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Why Soup Is Super

A cup of soup is a comforting choice for a chilly winter’s day. But having soup as an appetizer or main course does more than warm you from the inside out. It can also help you:

  • Reduce calories. Broth-based soup is considered a low-energy-density food, which means it contains a low number of calories per gram. You can eat a satisfying amount without consuming too many calories, and that’s beneficial for managing your weight.

  • Eat more veggies. Vegetables are packed with vitamins, minerals, and phytonutrients—substances in plant foods that promote healthy aging and help prevent chronic diseases. From garden vegetable and tomato to potato-kale and butternut squash, many varieties of soup are outstanding sources of vegetables.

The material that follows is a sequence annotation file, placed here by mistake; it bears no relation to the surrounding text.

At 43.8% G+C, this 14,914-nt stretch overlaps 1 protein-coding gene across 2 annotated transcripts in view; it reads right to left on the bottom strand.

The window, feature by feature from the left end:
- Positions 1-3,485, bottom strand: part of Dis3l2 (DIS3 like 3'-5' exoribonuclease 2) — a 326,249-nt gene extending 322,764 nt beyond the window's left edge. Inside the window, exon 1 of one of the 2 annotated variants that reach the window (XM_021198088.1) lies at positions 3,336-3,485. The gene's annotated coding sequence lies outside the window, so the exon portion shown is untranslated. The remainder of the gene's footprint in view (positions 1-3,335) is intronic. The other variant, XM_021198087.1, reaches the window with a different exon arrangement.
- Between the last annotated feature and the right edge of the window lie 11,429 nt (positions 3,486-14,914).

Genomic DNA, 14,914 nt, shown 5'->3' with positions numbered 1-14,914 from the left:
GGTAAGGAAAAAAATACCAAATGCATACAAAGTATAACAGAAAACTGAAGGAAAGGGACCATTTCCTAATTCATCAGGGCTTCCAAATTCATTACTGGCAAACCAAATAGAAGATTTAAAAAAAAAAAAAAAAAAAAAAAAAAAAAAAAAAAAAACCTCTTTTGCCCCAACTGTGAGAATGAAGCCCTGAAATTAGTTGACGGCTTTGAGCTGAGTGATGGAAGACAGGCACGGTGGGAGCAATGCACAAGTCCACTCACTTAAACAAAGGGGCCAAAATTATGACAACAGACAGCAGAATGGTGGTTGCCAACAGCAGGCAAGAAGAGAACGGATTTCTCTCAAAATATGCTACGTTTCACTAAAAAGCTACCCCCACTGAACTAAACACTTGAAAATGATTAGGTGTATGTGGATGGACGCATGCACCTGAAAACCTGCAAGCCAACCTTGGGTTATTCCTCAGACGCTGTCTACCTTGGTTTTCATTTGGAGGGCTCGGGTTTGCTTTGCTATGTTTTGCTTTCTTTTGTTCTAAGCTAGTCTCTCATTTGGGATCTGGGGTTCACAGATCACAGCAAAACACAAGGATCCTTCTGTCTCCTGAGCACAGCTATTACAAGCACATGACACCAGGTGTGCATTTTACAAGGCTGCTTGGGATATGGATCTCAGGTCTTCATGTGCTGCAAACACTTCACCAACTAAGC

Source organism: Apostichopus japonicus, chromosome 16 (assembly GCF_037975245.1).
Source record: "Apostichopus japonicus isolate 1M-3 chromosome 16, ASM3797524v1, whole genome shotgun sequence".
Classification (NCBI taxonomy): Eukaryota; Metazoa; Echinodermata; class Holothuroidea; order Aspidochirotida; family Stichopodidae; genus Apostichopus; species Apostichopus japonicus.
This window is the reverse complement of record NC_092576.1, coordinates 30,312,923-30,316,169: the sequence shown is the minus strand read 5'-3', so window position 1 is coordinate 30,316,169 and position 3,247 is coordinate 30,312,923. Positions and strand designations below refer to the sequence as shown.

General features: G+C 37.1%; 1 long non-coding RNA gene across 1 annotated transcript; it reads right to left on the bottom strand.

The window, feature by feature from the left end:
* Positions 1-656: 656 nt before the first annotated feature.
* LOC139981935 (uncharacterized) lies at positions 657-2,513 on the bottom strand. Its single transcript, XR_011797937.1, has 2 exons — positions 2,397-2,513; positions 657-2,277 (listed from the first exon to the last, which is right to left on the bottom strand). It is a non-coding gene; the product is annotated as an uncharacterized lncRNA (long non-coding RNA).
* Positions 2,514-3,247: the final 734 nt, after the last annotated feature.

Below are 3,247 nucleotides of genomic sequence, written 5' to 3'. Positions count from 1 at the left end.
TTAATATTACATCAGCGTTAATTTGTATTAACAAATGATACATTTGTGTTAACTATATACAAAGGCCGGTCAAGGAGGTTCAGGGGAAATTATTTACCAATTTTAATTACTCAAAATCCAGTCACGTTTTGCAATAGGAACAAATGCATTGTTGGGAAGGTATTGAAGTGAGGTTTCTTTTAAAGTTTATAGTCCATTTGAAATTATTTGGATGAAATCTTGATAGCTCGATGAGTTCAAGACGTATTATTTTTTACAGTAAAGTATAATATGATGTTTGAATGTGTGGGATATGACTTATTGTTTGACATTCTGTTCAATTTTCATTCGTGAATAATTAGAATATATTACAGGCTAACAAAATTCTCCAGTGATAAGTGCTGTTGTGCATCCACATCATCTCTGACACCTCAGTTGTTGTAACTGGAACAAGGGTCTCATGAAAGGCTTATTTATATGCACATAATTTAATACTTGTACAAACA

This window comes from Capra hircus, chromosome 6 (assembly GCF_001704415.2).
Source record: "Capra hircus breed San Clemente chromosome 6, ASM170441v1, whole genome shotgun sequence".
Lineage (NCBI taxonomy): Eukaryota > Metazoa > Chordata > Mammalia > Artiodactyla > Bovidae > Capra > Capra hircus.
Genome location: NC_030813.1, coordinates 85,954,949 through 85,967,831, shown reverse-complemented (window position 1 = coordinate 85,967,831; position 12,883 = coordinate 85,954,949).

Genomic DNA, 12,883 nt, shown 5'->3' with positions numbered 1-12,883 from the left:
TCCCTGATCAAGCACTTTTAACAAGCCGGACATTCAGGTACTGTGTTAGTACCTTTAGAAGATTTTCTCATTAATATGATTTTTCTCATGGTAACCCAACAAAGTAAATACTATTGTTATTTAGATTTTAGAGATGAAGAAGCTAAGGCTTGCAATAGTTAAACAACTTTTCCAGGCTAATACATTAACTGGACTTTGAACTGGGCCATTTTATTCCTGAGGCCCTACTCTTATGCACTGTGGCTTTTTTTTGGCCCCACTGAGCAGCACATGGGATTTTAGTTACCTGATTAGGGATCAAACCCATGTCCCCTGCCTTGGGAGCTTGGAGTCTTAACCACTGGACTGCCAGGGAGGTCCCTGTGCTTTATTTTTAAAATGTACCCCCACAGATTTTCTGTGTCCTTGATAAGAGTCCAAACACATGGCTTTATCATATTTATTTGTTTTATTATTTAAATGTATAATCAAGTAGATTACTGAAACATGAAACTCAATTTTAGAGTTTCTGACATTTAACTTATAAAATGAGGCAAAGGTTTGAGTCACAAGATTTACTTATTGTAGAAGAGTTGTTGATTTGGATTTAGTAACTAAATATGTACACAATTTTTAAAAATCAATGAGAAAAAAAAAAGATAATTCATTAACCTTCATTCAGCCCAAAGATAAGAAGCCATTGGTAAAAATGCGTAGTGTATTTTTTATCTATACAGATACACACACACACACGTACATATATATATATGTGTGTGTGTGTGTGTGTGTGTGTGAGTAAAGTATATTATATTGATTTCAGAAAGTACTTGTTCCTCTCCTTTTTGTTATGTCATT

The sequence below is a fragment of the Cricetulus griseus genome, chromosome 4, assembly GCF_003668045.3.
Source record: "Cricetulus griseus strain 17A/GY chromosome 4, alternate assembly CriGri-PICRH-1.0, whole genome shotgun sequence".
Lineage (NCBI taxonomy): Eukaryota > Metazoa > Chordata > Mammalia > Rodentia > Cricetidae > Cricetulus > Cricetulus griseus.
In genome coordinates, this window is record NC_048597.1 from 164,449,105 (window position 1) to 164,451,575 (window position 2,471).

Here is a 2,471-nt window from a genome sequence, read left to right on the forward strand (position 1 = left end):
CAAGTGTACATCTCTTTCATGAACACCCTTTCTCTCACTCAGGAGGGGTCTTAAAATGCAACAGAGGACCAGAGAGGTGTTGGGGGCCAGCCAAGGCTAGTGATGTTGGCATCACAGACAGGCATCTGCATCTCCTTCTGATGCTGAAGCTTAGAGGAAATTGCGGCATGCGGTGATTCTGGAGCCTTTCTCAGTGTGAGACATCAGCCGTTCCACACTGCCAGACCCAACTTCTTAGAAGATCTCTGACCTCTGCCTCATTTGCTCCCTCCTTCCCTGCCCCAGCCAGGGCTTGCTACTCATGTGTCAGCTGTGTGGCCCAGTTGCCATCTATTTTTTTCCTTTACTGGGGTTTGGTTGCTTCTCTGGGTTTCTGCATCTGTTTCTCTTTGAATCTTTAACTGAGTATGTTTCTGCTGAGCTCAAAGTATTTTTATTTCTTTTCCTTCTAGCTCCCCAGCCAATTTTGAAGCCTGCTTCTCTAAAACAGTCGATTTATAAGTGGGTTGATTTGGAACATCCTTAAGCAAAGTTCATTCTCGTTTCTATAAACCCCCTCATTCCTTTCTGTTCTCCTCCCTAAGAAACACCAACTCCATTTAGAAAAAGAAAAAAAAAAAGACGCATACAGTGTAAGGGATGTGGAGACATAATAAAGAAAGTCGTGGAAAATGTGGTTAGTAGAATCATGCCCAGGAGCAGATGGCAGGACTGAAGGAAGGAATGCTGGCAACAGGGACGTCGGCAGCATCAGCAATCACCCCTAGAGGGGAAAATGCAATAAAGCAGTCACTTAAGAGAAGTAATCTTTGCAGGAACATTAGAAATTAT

• Stay hydrated. Water is essential for many bodily functions, such as maintaining a normal temperature, lubricating joints, digesting food, absorbing nutrients, and eliminating waste. Eating broth-based soup contributes to good hydration.

When you soup up your diet, it’s important to choose wisely. Soups that come off a supermarket shelf or restaurant menu are often high in sodium. Consuming excessive sodium increases your risk of developing high blood pressure, heart disease, and stroke. The American Heart Association recommends getting a maximum of 2,300 mg of sodium daily, with an ideal goal of 1,500 mg per day for most adults, including those with high blood pressure.



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